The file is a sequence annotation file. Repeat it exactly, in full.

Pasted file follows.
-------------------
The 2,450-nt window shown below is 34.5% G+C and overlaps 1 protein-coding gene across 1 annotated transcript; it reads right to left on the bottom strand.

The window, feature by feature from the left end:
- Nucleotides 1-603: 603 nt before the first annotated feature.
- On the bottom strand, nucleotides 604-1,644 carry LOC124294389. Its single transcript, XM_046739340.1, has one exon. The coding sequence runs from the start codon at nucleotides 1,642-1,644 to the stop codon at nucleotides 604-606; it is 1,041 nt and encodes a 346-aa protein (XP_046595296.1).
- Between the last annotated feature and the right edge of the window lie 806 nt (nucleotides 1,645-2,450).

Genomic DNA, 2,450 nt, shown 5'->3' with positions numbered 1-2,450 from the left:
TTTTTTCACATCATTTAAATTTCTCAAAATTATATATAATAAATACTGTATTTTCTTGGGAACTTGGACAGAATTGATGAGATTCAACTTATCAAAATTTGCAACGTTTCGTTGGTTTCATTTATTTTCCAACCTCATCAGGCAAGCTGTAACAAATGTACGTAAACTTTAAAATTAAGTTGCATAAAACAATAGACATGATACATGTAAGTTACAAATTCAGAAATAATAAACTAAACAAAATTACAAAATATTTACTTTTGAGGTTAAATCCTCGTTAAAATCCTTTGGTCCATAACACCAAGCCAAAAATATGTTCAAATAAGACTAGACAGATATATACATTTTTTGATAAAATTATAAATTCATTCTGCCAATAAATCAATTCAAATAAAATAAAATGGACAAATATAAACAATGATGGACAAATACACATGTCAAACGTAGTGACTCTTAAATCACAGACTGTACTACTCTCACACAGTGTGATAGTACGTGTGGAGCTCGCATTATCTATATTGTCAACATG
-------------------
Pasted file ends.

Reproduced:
The 2,450-nt window shown below is 34.5% G+C and overlaps 1 protein-coding gene across 1 annotated transcript; it reads right to left on the bottom strand.

The window, feature by feature from the left end:
- Nucleotides 1-603: 603 nt before the first annotated feature.
- On the bottom strand, nucleotides 604-1,644 carry LOC124294389. Its single transcript, XM_046739340.1, has one exon. The coding sequence runs from the start codon at nucleotides 1,642-1,644 to the stop codon at nucleotides 604-606; it is 1,041 nt and encodes a 346-aa protein (XP_046595296.1).
- Between the last annotated feature and the right edge of the window lie 806 nt (nucleotides 1,645-2,450).

Genomic DNA, 2,450 nt, shown 5'->3' with positions numbered 1-2,450 from the left:
TTTTTTCACATCATTTAAATTTCTCAAAATTATATATAATAAATACTGTATTTTCTTGGGAACTTGGACAGAATTGATGAGATTCAACTTATCAAAATTTGCAACGTTTCGTTGGTTTCATTTATTTTCCAACCTCATCAGGCAAGCTGTAACAAATGTACGTAAACTTTAAAATTAAGTTGCATAAAACAATAGACATGATACATGTAAGTTACAAATTCAGAAATAATAAACTAAACAAAATTACAAAATATTTACTTTTGAGGTTAAATCCTCGTTAAAATCCTTTGGTCCATAACACCAAGCCAAAAATATGTTCAAATAAGACTAGACAGATATATACATTTTTTGATAAAATTATAAATTCATTCTGCCAATAAATCAATTCAAATAAAATAAAATGGACAAATATAAACAATGATGGACAAATACACATGTCAAACGTAGTGACTCTTAAATCACAGACTGTACTACTCTCACACAGTGTGATAGTACGTGTGGAGCTCGCATTATCTATATTGTCAACATG